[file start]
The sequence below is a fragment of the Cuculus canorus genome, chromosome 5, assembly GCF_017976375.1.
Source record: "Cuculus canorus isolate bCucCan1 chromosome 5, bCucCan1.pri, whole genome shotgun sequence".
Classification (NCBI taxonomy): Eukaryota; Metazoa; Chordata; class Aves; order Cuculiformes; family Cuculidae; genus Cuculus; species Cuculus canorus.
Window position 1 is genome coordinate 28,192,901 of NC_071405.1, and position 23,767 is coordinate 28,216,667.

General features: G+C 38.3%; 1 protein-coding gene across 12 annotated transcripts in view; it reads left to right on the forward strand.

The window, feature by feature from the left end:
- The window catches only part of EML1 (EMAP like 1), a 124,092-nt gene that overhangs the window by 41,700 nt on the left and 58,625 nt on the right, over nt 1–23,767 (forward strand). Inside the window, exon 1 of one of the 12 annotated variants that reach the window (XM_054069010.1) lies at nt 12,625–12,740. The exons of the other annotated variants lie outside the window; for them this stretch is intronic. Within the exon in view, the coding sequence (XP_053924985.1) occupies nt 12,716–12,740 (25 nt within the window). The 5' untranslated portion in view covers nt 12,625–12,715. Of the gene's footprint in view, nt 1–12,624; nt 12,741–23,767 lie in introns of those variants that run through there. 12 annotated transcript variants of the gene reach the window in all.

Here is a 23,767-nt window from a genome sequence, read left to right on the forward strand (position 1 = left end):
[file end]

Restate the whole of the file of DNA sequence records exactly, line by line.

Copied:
The sequence below is a fragment of the Cuculus canorus genome, chromosome 5, assembly GCF_017976375.1.
Source record: "Cuculus canorus isolate bCucCan1 chromosome 5, bCucCan1.pri, whole genome shotgun sequence".
Classification (NCBI taxonomy): Eukaryota; Metazoa; Chordata; class Aves; order Cuculiformes; family Cuculidae; genus Cuculus; species Cuculus canorus.
Window position 1 is genome coordinate 28,192,901 of NC_071405.1, and position 23,767 is coordinate 28,216,667.

General features: G+C 38.3%; 1 protein-coding gene across 12 annotated transcripts in view; it reads left to right on the forward strand.

The window, feature by feature from the left end:
- The window catches only part of EML1 (EMAP like 1), a 124,092-nt gene that overhangs the window by 41,700 nt on the left and 58,625 nt on the right, over nt 1–23,767 (forward strand). Inside the window, exon 1 of one of the 12 annotated variants that reach the window (XM_054069010.1) lies at nt 12,625–12,740. The exons of the other annotated variants lie outside the window; for them this stretch is intronic. Within the exon in view, the coding sequence (XP_053924985.1) occupies nt 12,716–12,740 (25 nt within the window). The 5' untranslated portion in view covers nt 12,625–12,715. Of the gene's footprint in view, nt 1–12,624; nt 12,741–23,767 lie in introns of those variants that run through there. 12 annotated transcript variants of the gene reach the window in all.

Here is a 23,767-nt window from a genome sequence, read left to right on the forward strand (position 1 = left end):